Double Corn Muffins

1/2 cup butter, room temperature
1/2 cup corn or canola oil
3/4 cup white or turbinado sugar
3 T. honey
3 cups flour
1 cup cornmeal
3 1/2 tsp. baking powder
1/2 tsp. salt
3/4 cup milk
1 cup fresh or frozen corn kernels

Preheat oven to 375 degrees.  Grease 2 12-cup muffin pans or line with paper liners.

In a mixing bowl, beat the butter, oil, sugar, and honey together till fluffy.  In a second bowl, mix the flour, cornmeal, baking powder, and salt.  Add to the butter mixture alternately with the milk.  Mix on low speed just till blended.  Stir in the corn.  Fill each muffin cup 3/4 full, and bake for 25 minutes or until a toothpick inserted in the center comes out clean.  Best served hot and fresh, with butter and honey.


Black Bean Tortilla Soup

Black Bean Tortilla Soup

black bean tortilla soup

From December 15, 2005:  This is a recipe I revamped and prepared last night.  It was yummy.  I didn’t bother to strain the black beans, but will probably do that next time to remove the skins.  Next time, I will also add some cumin.  I roasted a serrano chile along with the onion and garlic.  It added a nice little heat to the soup.  I think a fresh pico de gallo (with tomato, onion, chile, cilantro, and lime juice) would make an excellent topping for this soup.  Avocado slices would be good too.  Feel free to add more vegetable stock if you like a thinner soup.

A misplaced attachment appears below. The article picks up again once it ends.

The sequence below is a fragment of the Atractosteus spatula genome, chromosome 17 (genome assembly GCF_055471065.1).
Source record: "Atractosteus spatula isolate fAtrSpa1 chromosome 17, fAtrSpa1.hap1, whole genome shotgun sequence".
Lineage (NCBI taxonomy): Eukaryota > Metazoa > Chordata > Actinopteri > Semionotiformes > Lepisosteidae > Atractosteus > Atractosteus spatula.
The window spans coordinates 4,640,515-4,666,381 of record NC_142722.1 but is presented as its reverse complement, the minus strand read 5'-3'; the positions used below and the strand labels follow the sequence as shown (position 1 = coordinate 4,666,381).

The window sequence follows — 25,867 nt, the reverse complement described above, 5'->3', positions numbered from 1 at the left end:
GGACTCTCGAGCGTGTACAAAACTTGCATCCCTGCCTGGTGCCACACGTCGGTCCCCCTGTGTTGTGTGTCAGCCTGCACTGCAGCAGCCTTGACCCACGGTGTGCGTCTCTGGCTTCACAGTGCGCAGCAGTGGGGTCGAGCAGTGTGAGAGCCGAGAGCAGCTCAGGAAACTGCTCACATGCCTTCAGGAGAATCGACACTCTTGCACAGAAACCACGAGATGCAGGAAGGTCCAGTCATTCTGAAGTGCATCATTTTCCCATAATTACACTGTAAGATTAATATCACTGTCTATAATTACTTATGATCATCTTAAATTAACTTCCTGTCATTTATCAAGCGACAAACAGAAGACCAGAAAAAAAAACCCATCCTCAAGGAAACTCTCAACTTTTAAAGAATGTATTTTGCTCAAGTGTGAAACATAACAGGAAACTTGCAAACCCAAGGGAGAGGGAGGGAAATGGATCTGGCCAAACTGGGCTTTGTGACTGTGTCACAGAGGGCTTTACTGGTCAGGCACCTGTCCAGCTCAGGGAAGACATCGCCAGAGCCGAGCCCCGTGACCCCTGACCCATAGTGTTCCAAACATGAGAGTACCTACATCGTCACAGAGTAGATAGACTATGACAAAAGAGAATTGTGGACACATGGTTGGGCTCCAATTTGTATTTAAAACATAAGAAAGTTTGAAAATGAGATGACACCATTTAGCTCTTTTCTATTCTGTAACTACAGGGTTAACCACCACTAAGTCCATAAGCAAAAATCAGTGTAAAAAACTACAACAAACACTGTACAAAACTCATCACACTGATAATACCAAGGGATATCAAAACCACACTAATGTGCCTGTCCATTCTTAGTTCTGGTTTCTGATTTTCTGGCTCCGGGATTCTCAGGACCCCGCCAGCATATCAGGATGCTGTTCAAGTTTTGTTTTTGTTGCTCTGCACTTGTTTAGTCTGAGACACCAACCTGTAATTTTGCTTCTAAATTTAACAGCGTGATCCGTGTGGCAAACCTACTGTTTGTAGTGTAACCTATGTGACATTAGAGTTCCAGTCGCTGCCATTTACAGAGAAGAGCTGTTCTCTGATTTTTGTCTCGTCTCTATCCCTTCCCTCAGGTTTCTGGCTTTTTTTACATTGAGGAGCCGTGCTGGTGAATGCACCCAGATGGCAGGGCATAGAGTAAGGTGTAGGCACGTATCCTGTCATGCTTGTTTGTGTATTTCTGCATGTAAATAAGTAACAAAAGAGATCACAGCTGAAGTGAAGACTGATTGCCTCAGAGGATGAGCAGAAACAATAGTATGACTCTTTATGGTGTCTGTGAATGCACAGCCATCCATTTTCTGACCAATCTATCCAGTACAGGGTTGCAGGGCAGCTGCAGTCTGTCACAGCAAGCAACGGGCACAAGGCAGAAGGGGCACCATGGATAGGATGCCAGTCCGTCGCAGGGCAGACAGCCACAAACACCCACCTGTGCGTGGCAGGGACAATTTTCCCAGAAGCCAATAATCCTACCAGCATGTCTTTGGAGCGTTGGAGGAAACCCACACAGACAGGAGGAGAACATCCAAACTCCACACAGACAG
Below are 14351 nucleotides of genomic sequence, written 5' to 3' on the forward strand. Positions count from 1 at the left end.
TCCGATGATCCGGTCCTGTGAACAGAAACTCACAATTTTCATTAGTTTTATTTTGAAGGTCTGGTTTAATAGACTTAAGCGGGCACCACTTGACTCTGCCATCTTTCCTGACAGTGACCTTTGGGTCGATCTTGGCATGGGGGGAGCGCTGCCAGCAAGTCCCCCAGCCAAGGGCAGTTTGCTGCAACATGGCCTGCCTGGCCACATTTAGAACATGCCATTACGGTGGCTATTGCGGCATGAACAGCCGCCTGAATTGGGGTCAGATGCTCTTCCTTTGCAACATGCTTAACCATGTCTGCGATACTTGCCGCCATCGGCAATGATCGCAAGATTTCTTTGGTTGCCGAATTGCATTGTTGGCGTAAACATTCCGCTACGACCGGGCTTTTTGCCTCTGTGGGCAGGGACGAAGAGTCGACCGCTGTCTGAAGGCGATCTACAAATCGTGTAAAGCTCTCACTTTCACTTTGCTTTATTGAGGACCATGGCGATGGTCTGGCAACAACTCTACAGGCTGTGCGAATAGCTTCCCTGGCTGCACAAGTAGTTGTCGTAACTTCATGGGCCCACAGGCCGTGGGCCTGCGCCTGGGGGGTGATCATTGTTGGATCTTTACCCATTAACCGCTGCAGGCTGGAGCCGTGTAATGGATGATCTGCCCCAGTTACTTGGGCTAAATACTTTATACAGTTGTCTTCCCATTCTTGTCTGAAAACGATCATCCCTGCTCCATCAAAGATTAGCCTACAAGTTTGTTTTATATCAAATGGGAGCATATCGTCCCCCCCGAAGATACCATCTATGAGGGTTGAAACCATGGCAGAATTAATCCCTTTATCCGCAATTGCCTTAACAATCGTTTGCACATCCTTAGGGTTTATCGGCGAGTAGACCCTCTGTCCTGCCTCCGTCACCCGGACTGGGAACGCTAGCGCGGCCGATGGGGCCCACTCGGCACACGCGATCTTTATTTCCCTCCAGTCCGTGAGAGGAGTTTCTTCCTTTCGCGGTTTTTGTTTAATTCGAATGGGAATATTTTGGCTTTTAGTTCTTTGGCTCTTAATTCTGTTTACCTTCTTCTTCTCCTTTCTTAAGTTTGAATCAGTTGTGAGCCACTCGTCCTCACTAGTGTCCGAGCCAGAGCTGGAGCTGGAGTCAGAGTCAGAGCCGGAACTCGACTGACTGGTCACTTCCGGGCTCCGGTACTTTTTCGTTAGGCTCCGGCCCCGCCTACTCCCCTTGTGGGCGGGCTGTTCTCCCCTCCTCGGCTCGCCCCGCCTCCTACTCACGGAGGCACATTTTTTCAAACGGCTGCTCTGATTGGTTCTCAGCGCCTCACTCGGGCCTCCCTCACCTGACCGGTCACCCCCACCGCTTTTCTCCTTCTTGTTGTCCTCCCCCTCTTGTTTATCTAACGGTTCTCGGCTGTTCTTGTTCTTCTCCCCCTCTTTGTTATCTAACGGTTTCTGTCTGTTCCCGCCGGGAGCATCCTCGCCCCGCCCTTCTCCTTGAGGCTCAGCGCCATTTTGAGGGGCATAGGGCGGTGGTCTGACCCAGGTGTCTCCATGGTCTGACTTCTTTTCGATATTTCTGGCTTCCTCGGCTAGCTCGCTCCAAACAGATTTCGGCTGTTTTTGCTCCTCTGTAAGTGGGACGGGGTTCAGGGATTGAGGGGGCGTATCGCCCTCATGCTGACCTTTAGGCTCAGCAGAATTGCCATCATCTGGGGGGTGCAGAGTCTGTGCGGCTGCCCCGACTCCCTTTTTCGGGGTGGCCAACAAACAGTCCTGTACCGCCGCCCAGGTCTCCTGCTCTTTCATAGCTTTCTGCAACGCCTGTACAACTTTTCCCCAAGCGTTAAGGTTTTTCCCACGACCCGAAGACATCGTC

Black Bean Tortilla Soup

1 1/4 cups ( 1/2 pound) rinsed dried black beans (not soaked)
Salt
1 sprig epazote, optional
3 garlic cloves
1 onion, peeled and halved
4 cups vegetable stock
6 corn tortillas
Oil for frying
1 cup cilantro leaves, chopped
12 ounces queso fresco, crumbled (monterey jack or pepper jack works fine too)

1. Put the beans in a large pot and add 2 quarts water and the epazote, if using. Bring to a boil, cover almost completely and simmer until the beans are tender, about 1 hour.  Season to taste with salt.

2. In batches, purée the beans with cooking liquid in a blender. Strain back into the large pot; discard the bean skins.

3. Roast the garlic and onion in a hot (cast iron) skillet until spotted with brown. Purée the garlic and onion in a blender with 1/2 cup of the vegetable stock.  Add to the bean purée.